“For years, a breeding program was just putting a stud out there in the pasture, then bucking all those colts,” Cannon said. “In the old days, it was a numbers game just like the military. You’d send as many as you could to the beach, then you win the war. In rodeo, you buck all your horses and see what bucks best.

“Now they’re putting attention to detail. They develop them into athletes.”

Yes, it started in the center of Michigan on a ranch owned by a husband-and-wife team of stock contractors, but the breeding program has taken over ProRodeo. It’s why there are so many great horses in the business. It’s why there are more and more great bucking beasts at rodeos all across the country.

“I’m just tickled to death to see where it is now,” Zinser said. “I don’t think it could’ve ever gotten to where it is now with just me having it. I think it’s great that we sold our company and that people like Pete Carr and some of these others have gotten some of these horses. I think that’s really good for rodeo. I enjoy going to the National Finals and seeing that.”

postheadericon Carr Pro Rodeo a piece of event’s success

STEPHENVILLE, Texas – When Chad Decker looks around Lone Star Arena, he knows what will happen the final weekend of September.

“I know the contestants will be ready and the animals will buck,” said Decker, chairman of the Cowboy Capital of the World PRCA Rodeo committee, which produces the event set for 7 p.m. Friday, Sept. 28, and Saturday, Sept. 29, and 2 p.m. Sunday, Sept. 30.

If he sounds confident, he should. Decker knows rodeo, and he expects the knowledgeable fans in the area that make their way to the arena for the three performances will enjoy the show. He also has a lot of confidence in Carr Pro Rodeo, the event’s livestock producer.

“Pete Carr always has good stuff at our rodeo,” Decker said. “You don’t have to worry about the stock being top quality.”

The Dallas-based stock company has been a fixture at Stephenville for several years and provides some of the top animals in the business. Last year, Carr Pro Rodeo had 12 animals perform at the Wrangler National Finals Rodeo. Bareback riders won three rounds on Carr horses last December – Clint Cannon won the eighth round on Real Deal, the 2005 Bareback Horse of the Year; while MGM Deuces Night guided two cowboys to round titles, Ryan Gray on the fifth night and world champion Kaycee Feild in the 10th round.

“We know Pete’s going to have excellent stock, and he and his crew are going to put on a great production,” Decker said.

Paul Peterson

Paul Peterson

The crew features some of the top hands in rodeo, like Paul Peterson, a three-time NFR pickup man who now serves as the firm’s operations manager and flankman.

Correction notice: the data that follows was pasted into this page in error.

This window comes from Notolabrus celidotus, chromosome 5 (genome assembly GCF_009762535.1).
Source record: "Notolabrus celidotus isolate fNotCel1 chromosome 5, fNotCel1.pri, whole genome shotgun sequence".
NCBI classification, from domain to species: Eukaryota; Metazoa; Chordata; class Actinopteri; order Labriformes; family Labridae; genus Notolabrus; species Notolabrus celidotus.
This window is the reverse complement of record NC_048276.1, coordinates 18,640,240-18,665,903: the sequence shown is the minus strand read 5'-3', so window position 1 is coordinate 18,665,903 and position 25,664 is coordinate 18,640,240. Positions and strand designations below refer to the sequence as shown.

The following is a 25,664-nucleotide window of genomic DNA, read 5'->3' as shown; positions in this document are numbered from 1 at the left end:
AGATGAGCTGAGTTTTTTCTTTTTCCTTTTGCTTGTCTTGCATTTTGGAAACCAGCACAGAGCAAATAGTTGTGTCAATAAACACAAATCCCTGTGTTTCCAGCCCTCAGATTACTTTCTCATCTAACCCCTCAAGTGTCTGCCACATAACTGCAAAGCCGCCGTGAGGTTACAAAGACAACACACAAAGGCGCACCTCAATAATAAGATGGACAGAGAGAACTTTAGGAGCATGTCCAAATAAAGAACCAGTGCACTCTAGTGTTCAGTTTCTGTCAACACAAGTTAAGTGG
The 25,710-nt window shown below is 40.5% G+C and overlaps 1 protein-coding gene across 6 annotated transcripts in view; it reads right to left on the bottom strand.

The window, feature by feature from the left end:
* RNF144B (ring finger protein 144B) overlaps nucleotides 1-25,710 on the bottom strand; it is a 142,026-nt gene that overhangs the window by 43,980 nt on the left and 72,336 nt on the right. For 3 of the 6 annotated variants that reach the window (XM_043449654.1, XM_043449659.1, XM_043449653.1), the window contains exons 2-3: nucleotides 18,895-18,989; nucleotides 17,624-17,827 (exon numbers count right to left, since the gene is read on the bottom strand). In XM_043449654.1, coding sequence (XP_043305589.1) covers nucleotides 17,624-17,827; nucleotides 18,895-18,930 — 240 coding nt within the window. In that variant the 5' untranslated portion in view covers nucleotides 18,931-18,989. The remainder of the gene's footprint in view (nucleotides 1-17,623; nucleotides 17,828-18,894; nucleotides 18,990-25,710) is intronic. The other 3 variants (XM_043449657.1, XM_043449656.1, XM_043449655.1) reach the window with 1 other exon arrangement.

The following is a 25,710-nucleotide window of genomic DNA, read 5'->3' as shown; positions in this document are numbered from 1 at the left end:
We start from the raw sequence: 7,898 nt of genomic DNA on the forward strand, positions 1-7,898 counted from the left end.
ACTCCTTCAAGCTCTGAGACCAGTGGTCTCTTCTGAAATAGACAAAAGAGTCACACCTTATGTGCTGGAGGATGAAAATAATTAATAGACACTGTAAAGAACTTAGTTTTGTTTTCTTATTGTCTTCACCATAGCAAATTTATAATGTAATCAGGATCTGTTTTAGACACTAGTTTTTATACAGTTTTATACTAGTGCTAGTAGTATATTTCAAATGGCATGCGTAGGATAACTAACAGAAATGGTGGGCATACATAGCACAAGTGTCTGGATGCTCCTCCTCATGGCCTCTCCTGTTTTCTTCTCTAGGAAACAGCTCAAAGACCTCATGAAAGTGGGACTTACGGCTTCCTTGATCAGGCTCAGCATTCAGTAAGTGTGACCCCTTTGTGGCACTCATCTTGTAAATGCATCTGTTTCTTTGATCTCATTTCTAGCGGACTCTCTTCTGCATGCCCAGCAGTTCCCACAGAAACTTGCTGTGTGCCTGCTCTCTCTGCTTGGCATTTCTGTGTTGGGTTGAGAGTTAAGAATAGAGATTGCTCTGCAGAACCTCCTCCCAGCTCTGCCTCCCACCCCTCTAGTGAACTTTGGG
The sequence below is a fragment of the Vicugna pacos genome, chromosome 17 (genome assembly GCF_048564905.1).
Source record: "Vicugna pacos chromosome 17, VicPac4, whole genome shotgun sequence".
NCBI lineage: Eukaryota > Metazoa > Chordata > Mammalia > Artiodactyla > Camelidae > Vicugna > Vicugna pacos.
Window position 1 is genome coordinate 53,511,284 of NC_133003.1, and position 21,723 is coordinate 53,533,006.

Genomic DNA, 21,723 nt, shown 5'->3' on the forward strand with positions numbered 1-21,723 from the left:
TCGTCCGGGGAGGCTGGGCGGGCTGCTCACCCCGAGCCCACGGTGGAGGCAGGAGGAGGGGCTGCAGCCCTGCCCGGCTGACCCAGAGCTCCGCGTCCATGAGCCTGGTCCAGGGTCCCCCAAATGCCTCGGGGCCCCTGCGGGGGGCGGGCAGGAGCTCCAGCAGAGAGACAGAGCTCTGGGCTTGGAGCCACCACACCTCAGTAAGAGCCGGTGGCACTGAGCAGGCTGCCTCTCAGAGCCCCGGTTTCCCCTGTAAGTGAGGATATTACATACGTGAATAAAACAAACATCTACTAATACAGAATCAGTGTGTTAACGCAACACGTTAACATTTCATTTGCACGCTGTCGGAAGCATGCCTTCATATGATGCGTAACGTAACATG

“Paul has been a valuable part of our team since our first rodeo,” Carr said. “Paul is one of the most versatile people you’ll meet, and in rodeo, he can do almost everything. He knows these animals, and that plays a lot into what he’s done with us from the very beginning.

“I want to surround myself with the best people I can, and that’s what I get with Paul.”

How important is it to understand the animal athletes?

“Every horse is going to take a different kind of flank,” Peterson said. “Those older horses, the ones that have been around a long time, they need a little bit more of a flank, but the colts will need less. You’ve got to figure out what’s going to be the best flank for each of the animals to perform at their best.

“You can ruin the horse or get him to the NFR.”

Peterson knows a little bit about that. As an all-around cowboy competing in the PRCA, he just missed qualifying for the NFR a few times in saddle bronc riding. Whatever he’s done, he’s excelled. That means he’ll take to the task of flankman with the same gusto.

“You’ve just got to know the animals,” Peterson said. “You take into consideration where the horse come from and what they’ve done to him in the past and if you’ve raised him. It helps to know a lot about what their mom is and what she was like; a lot of time they’re going to be just like her.”

The NFR is an annual showcase of the very best in ProRodeo, from the top 15 contestants in each event and discipline to the best personnel. Delia Walls of Stephenville is the rodeo secretary, while Shawna Ray and Sandy Garland, both of Stephenville, will time. Jimmy Adams will serve as the timed-event chute boss. Bullfighters Chris Kirby and Dusty Duba not only help protect fallen bull riders, but also they handle many of the behind-the-scenes tasks that go on at each rodeo.